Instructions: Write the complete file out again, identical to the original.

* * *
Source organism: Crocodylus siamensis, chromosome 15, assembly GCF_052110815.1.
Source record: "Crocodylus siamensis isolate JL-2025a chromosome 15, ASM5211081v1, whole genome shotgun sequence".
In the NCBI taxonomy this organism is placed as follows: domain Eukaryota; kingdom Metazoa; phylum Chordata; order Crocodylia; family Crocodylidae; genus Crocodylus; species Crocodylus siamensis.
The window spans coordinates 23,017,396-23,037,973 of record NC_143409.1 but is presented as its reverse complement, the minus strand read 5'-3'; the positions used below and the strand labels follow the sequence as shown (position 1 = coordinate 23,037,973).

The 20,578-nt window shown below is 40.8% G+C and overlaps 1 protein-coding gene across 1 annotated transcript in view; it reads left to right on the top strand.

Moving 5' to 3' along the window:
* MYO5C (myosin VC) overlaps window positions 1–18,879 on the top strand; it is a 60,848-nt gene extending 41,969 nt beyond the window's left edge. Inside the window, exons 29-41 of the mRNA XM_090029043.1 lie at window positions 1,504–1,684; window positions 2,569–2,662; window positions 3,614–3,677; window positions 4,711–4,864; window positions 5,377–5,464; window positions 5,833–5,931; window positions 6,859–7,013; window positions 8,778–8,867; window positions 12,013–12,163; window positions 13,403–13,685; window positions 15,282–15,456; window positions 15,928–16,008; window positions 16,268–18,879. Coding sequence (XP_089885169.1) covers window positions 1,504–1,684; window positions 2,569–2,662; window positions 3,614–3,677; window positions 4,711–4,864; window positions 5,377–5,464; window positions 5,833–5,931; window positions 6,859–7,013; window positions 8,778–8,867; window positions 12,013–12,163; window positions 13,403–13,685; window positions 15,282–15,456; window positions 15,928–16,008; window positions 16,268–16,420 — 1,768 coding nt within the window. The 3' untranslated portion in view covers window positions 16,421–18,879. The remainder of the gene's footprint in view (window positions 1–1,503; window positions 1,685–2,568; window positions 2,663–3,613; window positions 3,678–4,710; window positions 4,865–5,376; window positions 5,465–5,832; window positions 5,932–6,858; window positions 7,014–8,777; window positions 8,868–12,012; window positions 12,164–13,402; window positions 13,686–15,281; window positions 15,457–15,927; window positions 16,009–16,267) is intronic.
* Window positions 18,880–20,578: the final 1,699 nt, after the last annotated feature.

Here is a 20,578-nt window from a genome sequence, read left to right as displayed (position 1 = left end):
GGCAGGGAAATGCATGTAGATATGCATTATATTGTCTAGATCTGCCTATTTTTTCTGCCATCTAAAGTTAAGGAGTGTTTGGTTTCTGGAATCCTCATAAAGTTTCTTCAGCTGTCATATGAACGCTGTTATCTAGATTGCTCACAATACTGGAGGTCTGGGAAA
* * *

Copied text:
Source organism: Crocodylus siamensis, chromosome 15, assembly GCF_052110815.1.
Source record: "Crocodylus siamensis isolate JL-2025a chromosome 15, ASM5211081v1, whole genome shotgun sequence".
In the NCBI taxonomy this organism is placed as follows: domain Eukaryota; kingdom Metazoa; phylum Chordata; order Crocodylia; family Crocodylidae; genus Crocodylus; species Crocodylus siamensis.
The window spans coordinates 23,017,396-23,037,973 of record NC_143409.1 but is presented as its reverse complement, the minus strand read 5'-3'; the positions used below and the strand labels follow the sequence as shown (position 1 = coordinate 23,037,973).

The 20,578-nt window shown below is 40.8% G+C and overlaps 1 protein-coding gene across 1 annotated transcript in view; it reads left to right on the top strand.

Moving 5' to 3' along the window:
* MYO5C (myosin VC) overlaps window positions 1–18,879 on the top strand; it is a 60,848-nt gene extending 41,969 nt beyond the window's left edge. Inside the window, exons 29-41 of the mRNA XM_090029043.1 lie at window positions 1,504–1,684; window positions 2,569–2,662; window positions 3,614–3,677; window positions 4,711–4,864; window positions 5,377–5,464; window positions 5,833–5,931; window positions 6,859–7,013; window positions 8,778–8,867; window positions 12,013–12,163; window positions 13,403–13,685; window positions 15,282–15,456; window positions 15,928–16,008; window positions 16,268–18,879. Coding sequence (XP_089885169.1) covers window positions 1,504–1,684; window positions 2,569–2,662; window positions 3,614–3,677; window positions 4,711–4,864; window positions 5,377–5,464; window positions 5,833–5,931; window positions 6,859–7,013; window positions 8,778–8,867; window positions 12,013–12,163; window positions 13,403–13,685; window positions 15,282–15,456; window positions 15,928–16,008; window positions 16,268–16,420 — 1,768 coding nt within the window. The 3' untranslated portion in view covers window positions 16,421–18,879. The remainder of the gene's footprint in view (window positions 1–1,503; window positions 1,685–2,568; window positions 2,663–3,613; window positions 3,678–4,710; window positions 4,865–5,376; window positions 5,465–5,832; window positions 5,932–6,858; window positions 7,014–8,777; window positions 8,868–12,012; window positions 12,164–13,402; window positions 13,686–15,281; window positions 15,457–15,927; window positions 16,009–16,267) is intronic.
* Window positions 18,880–20,578: the final 1,699 nt, after the last annotated feature.

Here is a 20,578-nt window from a genome sequence, read left to right as displayed (position 1 = left end):
GGCAGGGAAATGCATGTAGATATGCATTATATTGTCTAGATCTGCCTATTTTTTCTGCCATCTAAAGTTAAGGAGTGTTTGGTTTCTGGAATCCTCATAAAGTTTCTTCAGCTGTCATATGAACGCTGTTATCTAGATTGCTCACAATACTGGAGGTCTGGGAAA